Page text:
First off, let me begin by saying that I love Flickr's new redesign. Fast Company's Co.Design has a great review of the new layout, highlighting three massively important features:
- Death to pesky thumbnails
- Photos are the main focus again
- Free 1TB storage for everybody!
Yahoo's acquisition of Flickr in 2005 left countless photographers disappointed with the direction the website was headed, but the new overhaul seems to be a wonderful response to the long-suffering question, "why doesn't this work the way it's supposed to?" I haven't had a chance to check out all the new features in depth yet, but I like what I've seen so far.
Alright, back on the rails. Literally.
New York's MTA controls all New York City subways along with the rail lines that link Connecticut to the five boroughs. Their Flickr feed is incredible, offering photos of everything from nostalgia trains and special events to construction projects and some harrowing first-hand photos of the fallout from Hurricane Sandy last fall.
I've put together a photo gallery of some amazing Second Avenue subway construction photos, which some appropriately refer to as The Line That Time Forgot. Conceived in 1929, progress on the Second Avenue subway had been halted many times due to the Great Depression, World War II, and a stumbling economy. It appears that real progress is finally being made, and MTA's Flickr feed offers definitive proof.
Seen here on the right, the 8.5 mile subway line will run from 125th Street in Harlem south to Hanover Square in the Financial District of Lower Manhattan, and will be designated as the new turquoise T line.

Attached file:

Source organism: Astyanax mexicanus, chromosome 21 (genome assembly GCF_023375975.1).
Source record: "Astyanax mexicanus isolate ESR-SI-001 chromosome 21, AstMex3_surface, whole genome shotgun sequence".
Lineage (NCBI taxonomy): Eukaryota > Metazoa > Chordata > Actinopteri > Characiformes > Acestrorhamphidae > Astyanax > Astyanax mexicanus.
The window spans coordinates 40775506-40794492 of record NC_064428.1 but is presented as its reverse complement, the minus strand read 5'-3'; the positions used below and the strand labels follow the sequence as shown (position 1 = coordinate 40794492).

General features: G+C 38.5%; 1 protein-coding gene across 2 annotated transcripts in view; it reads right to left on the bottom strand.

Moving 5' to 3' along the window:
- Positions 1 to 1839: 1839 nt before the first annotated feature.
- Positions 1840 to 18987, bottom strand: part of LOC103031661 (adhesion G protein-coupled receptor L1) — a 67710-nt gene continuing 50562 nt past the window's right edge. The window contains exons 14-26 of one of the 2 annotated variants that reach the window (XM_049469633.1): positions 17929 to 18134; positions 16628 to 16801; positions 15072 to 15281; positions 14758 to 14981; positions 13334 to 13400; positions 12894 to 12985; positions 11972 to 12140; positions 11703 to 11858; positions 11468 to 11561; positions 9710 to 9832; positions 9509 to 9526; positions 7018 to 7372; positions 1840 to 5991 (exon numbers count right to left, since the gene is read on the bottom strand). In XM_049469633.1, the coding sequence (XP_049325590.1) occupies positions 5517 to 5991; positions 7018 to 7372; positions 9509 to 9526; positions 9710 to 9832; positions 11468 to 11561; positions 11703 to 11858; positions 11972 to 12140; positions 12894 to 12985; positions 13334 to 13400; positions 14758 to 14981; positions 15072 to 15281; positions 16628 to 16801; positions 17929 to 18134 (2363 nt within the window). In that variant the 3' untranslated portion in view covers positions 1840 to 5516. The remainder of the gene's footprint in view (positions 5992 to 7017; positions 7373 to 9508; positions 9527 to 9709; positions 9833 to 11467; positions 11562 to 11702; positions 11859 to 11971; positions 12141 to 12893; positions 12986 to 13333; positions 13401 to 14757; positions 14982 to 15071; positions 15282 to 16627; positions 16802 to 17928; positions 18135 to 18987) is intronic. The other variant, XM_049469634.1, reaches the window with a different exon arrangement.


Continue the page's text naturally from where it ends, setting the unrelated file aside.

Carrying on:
The project is expected to cost in the neighborhood of $17B, but just the first of four total phases has secured funding. The phases are as follows:
- Phase 1: 96th St. to 63rd St.
- Phase 2: 125th St. to 96th St.
- Phase 3: 63rd St. to Houston St.
- Phase 4: Houston St. to Hanover Sq.
With Phase 1 expected to open to the public in December 2016, it's far too early to definitively predict the completion date of the full line, but the fact that so much progress is being made in the first phase is certainly encouraging right now. As you look through the photos below, it can become easy to forget that these enormous caverns lie just 100 feet below the bustling streets of Midtown Manhattan, working their way through a spaghetti maze of existing subway lines and tunnels that are constantly abuzz with traffic.
Next time you walk through Midtown, take a moment to think about the flurry of activity happening right below your feet. For now, enjoy some construction photos from a transit authority that does a great job using technology to maintain a unique digital presence.
(Clicking any photo will open to that date's full photoset. All images ©MTA.)